SALOMONE: Fiction - Since there were so many last year and how strong this group of sophomores can be, I don't see it happening. And guys like Marvin Austin, Prince Amukamara and Da'Rel Scott – to name a few – are going to be garnering a lot of reps. I'm not saying there won't be any undrafted free agents, but more than three would be too much.
*STATEMENT: The Giants place extra emphasis on character and on field performance when evaluating a college player.
*EISEN:Fact - I don't know about extra emphasis, but the Giants are not going to draft players with serious character questions. And they thoroughly investigate the background of every player. As for on-field performance, it's probably the number one factor in rating a player. A player's performance in game action is more important than how fast he runs the 40-yard dash or how many times he can bench press 225 pounds.
SCHMEELK: Fiction - The Giants, like all NFL teams, take all factors into consideration when evaluating players. Off the field issues haven't stopped the Giants from selecting players in the past that might have had some off the field concerns (Ahmad Bradshaw, Mario Manningham) if their value dictates they are the best player on the board. They determine whether those players will be able to fit in with the way Tom Coughlin runs his system and the franchise goes about its business. Guys can change, and in the draft interview process the Giants need to determine whether past mistakes were blips on the radar, or the tip of a bigger issue that could affect the player's NFL career. In the past, they've done a great job of striking just the right balance.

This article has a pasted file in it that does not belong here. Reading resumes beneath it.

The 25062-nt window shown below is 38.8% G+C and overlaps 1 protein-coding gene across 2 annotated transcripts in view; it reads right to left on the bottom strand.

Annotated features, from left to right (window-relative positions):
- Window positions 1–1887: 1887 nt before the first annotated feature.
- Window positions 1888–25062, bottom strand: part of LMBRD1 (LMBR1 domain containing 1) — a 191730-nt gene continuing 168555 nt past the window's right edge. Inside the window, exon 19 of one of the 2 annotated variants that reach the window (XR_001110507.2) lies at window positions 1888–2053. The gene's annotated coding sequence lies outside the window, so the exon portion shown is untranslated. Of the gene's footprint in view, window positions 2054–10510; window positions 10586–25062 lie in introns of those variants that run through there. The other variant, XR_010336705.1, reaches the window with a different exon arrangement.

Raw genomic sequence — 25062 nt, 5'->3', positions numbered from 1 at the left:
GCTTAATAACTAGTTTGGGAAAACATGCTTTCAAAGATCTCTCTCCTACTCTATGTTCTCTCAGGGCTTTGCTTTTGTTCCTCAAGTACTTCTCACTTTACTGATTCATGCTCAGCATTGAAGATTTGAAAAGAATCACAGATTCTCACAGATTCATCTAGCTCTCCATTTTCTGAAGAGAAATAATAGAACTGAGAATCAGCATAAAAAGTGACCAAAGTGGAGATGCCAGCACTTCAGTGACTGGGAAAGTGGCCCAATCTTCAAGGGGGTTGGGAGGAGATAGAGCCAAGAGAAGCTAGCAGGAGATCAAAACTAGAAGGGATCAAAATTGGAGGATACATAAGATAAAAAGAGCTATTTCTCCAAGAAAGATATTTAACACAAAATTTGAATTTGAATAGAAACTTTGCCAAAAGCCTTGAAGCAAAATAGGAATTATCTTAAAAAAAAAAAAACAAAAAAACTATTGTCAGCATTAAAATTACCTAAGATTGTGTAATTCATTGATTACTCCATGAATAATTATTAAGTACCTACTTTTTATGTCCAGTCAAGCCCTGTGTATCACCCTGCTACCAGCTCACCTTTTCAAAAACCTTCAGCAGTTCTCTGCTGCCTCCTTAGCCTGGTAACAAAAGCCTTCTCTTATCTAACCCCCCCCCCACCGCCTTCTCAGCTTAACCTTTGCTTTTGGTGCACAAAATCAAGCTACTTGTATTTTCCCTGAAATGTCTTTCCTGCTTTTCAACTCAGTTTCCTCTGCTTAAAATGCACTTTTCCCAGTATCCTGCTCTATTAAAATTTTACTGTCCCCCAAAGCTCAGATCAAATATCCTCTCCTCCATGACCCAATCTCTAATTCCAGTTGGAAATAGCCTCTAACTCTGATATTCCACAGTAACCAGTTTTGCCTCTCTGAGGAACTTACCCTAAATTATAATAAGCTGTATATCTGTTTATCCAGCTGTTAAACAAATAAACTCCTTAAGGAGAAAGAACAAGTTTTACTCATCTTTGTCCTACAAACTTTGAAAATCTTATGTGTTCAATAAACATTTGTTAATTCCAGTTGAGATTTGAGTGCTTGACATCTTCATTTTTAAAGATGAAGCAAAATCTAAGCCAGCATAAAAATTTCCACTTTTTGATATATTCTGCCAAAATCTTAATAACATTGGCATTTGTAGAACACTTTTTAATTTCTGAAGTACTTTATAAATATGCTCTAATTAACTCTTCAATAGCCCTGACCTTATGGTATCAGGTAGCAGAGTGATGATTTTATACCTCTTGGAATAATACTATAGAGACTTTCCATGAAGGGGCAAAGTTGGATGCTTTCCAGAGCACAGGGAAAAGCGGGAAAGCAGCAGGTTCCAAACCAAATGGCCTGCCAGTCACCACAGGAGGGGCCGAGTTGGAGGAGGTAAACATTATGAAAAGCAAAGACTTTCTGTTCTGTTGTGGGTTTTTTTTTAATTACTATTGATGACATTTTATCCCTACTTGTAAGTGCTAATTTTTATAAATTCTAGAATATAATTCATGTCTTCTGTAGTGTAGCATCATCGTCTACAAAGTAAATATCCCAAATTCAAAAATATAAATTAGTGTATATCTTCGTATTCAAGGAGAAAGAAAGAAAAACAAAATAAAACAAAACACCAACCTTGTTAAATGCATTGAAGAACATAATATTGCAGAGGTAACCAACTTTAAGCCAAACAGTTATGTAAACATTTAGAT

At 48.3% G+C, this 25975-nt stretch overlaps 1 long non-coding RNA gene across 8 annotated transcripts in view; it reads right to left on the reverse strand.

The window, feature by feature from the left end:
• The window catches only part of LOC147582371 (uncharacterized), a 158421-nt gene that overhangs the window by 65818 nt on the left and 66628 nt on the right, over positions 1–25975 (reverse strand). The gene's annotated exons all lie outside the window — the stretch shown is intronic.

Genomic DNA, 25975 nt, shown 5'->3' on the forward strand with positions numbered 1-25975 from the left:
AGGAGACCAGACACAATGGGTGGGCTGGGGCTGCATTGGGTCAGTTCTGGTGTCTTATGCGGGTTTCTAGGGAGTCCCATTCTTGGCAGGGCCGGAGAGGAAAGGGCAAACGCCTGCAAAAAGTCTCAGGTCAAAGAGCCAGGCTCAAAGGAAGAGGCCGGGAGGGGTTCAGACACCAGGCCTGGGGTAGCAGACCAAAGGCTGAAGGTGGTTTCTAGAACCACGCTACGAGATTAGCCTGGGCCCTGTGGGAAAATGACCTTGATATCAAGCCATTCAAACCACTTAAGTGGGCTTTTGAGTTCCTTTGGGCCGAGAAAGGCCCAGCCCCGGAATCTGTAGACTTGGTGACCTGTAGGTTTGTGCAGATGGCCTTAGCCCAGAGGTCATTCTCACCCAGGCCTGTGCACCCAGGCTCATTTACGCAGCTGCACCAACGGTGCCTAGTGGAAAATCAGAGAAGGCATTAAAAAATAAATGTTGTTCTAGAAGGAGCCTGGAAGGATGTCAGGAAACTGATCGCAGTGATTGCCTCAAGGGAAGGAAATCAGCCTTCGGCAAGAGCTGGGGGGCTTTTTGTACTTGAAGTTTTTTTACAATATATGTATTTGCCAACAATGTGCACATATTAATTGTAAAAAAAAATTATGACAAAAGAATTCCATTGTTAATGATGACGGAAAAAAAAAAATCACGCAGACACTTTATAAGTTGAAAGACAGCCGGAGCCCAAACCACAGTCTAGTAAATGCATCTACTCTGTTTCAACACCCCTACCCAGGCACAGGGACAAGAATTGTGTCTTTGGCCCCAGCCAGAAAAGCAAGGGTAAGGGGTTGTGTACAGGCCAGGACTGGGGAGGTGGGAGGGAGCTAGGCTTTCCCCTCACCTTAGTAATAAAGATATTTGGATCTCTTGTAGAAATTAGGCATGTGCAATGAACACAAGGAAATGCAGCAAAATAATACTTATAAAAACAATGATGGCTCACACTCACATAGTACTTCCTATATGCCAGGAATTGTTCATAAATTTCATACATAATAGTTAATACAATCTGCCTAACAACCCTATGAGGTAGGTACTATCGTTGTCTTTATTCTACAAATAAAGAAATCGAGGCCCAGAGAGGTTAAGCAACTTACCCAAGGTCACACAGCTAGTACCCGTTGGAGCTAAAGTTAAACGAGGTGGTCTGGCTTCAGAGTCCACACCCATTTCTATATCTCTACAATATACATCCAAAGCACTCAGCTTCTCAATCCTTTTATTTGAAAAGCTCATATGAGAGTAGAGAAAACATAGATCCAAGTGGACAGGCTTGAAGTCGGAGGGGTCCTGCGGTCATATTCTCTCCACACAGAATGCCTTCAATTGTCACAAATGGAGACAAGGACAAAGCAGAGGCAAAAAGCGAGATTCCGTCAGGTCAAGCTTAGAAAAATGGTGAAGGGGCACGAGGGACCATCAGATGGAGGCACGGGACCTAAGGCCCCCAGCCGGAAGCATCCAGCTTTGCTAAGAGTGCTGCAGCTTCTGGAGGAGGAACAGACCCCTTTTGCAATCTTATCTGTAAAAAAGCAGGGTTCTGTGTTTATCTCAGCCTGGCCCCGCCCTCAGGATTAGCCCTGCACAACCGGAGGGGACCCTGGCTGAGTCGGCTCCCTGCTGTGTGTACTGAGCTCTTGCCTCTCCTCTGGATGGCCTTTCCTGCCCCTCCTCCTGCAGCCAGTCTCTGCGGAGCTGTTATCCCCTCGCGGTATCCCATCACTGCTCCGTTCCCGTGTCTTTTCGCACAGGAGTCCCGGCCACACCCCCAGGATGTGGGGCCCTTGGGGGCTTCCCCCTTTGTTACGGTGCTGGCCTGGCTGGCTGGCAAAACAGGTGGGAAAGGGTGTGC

SALOMONE: Fact - It doesn't trump what a potential pick has shown on tape, but it's definitely taken into consideration. Why else would there be interviews? Aside from glaring character problems, it's all about finding the right fit and whether or not this potential player will buy into the system.
*STATEMENT: The Medical Department plays a big role in the NFL Draft.
*EISEN:Fact - The medical department plays a vital role in the draft. It has detailed medical records of every draft-eligible player and assigns each of them a medical grade. Few players have spotless medical charts, but those with only minor or easily-correctable problems won't be downgraded. A team with serious physical issue will drop like a stone on some teams' draft boards.
SCHMEELK: Fact - Ronnie Barnes and the rest of the Giants medical staff has a big part in the draft process. A player might be talented and a great player, but if an injury has serious long term health consequences, that player's value can change. Injuries play such a large role in the NFL, and the Giants health in the playoffs last year was a big reason they were able to make the run that they did. In the Super Bowl there wasn't one scratch due to injury with the pregame inactives. If a player has a chronic injury his future can be seriously hampered. The Giants needs their medical staff to identify these guys and raise all the appropriate red flags so Jerry Reese can make an informed opinion on every player on the board.
SALOMONE: Fact - On every team in every sport, it should. And does. The draft is an investment and doesn't necessarily yield immediate returns. So you have to think long-term, and the first thing that can bring the investment down is an injury. So detailed reports from the medical staff play a major role in whether or not to invest in a certain player.